Can apnea come back or can my baby develop SIDS?
Once premature babies with apnea mature, they should stop having events and usually are not at risk for the episodes to come back. However, some babies are slower to mature and some babies who have other medical conditions may be at increased risk of having on-going events. Home apnea monitoring and/or medicines may be needed for these infants.
While apnea of prematurity and SIDS are different problems, some babies who need NICU care may have a slight increased risk of later SIDS. We cannot predict which infants are at risk; there is no guarantee that a baby will not develop SIDS later. But the vast majority of infants will not be at risk and will not need monitors.
Is there anything I can do to help prevent SIDS or apnea at home?
There are several things that can be done at home to decrease any baby's risk.
BACK TO SLEEP - babies should be placed on their backs when you put them to sleep or when they are in their cribs.
DON'T SMOKE - infants of parents that smoke have increased risk of SIDS and also have more breathing problems. If you can't stop, at least don't smoke around the baby or in the house.
Breast Feed - infants who have been breastfed seem to have less SIDS.
Avoid pillows or soft mattresses in the crib and do not over bundle or over dress a baby.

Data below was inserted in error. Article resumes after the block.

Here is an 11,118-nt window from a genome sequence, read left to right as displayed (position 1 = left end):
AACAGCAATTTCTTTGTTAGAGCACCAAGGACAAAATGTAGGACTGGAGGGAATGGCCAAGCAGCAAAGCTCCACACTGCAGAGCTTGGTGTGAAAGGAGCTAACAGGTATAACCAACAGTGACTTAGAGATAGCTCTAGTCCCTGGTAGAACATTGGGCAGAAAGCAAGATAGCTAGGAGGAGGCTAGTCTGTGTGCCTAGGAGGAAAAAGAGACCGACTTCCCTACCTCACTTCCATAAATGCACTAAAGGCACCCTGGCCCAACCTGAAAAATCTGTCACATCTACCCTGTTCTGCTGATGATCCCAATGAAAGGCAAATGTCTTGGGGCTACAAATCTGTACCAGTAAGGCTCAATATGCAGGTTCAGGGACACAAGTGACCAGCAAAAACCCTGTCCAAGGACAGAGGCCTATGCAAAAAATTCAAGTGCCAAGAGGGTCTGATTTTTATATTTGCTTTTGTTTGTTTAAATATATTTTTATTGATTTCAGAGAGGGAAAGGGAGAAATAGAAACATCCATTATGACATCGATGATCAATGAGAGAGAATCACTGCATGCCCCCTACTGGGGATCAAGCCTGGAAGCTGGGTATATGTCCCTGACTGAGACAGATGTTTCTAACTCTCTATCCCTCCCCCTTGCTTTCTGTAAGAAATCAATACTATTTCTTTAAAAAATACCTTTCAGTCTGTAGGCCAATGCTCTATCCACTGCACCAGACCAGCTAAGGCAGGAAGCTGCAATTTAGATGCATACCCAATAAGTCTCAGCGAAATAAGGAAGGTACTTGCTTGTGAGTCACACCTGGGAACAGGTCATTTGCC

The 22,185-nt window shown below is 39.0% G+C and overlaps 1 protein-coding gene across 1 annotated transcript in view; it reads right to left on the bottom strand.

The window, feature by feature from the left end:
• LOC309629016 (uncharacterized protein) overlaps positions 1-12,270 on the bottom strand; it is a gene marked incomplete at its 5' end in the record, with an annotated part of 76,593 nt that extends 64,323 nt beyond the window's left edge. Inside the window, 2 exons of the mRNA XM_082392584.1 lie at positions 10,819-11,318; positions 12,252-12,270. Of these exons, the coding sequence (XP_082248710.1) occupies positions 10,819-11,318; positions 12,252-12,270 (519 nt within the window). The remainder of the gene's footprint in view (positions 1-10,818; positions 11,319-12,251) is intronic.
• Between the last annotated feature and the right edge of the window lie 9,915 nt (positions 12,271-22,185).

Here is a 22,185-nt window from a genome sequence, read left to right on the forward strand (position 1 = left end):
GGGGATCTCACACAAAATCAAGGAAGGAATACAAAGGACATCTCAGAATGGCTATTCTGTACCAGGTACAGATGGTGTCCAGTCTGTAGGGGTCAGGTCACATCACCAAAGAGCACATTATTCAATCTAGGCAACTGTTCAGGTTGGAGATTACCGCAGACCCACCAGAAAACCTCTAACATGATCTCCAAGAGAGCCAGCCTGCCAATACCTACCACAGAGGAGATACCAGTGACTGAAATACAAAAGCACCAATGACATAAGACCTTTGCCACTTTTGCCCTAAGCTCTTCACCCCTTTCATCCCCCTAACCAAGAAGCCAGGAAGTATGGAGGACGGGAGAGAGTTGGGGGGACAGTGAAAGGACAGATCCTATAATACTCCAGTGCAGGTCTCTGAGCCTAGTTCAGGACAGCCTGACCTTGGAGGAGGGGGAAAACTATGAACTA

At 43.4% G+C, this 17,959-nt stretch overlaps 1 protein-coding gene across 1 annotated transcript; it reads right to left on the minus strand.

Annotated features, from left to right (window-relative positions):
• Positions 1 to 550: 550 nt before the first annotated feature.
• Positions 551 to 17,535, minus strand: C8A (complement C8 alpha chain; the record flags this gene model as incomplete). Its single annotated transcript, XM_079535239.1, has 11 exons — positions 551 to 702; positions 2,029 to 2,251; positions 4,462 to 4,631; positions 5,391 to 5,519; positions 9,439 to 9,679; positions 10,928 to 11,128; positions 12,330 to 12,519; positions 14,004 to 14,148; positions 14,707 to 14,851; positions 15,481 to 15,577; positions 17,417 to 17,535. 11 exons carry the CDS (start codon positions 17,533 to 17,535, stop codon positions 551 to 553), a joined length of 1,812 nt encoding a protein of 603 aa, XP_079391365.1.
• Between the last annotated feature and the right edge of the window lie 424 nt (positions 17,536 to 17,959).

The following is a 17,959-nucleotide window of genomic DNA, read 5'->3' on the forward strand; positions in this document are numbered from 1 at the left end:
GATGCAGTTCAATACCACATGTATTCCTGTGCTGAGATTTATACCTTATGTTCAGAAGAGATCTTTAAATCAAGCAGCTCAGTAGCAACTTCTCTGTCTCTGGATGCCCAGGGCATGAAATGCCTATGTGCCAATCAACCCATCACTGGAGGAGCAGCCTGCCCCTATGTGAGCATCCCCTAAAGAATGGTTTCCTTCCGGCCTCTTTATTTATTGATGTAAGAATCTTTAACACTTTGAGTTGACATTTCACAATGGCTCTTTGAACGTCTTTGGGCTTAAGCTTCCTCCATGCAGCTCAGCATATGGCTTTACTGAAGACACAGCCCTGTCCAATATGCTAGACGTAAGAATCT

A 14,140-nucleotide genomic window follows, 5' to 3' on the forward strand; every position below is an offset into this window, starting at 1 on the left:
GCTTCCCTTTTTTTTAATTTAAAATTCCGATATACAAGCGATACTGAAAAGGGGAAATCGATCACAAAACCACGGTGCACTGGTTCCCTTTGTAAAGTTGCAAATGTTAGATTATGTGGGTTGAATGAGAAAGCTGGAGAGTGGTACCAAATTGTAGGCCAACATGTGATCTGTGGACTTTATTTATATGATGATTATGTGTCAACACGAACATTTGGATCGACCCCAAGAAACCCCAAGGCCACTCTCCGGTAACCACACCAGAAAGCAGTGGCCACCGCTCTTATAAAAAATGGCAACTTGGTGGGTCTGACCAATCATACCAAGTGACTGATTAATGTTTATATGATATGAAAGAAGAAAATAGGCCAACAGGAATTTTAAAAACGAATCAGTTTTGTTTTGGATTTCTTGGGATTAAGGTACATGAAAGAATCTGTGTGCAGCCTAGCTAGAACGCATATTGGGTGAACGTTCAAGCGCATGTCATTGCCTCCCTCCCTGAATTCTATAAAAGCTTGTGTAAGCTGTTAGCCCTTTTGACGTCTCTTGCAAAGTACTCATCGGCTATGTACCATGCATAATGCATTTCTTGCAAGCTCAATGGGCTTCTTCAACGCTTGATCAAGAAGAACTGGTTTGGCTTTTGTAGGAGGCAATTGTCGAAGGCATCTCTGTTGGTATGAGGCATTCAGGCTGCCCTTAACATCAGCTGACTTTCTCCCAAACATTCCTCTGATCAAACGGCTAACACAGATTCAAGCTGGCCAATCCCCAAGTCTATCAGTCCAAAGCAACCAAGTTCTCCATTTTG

Ask you baby's doctor or nurse if you have further questions about your baby.
Premature babies are
usually kept in an incubator, where their breathing and heart rate are monitored. A drop in the baby's heart rate or respiratory rate will sound an alarm, and a nurse can stimulate the baby to resume breathing, if necessary.
Parents should monitor the breathing patterns of infants who are born prematurely. Doing so is especially important during the first few weeks of life or until the infant reaches an age commensurate with full-term gestation.
Small preterm infants are most likely to have infant sleep apnea. It sometimes occurs in larger preterm or full-term infants. It is less common in infants under the age of six months.
During the first month after birth it occurs in 84 percent of infants who weigh less than 2.2 pounds. The risk decreases to 25 percent for infants who weigh less than 5.5 pounds. It is rare in full-term newborns.
In preterm infants, infant sleep apnea tends to appear between the second and seventh day of life. It is rare on the first day of life. Its presence at birth is usually a sign of another illness.
A variety of medical conditions can cause infant sleep apnea or make it worse. These problems include:
• Acid reflux
• Lung disease
• Metabolic disorders
• Neurological problems
• Small upper airway
A small percentage of children who die from sudden infant death syndrome (SIDS) have apnea symptoms prior to death. But infant sleep apnea has not been established as a risk factor for SIDS.
When to call the doctor
Parents of a newborn who have taken the baby home should call the child's pediatrician if they notice the baby has episodes of not breathing during sleep. This especially true if the child was born prematurely or has other medical conditions.
Dr Atul Chowdhury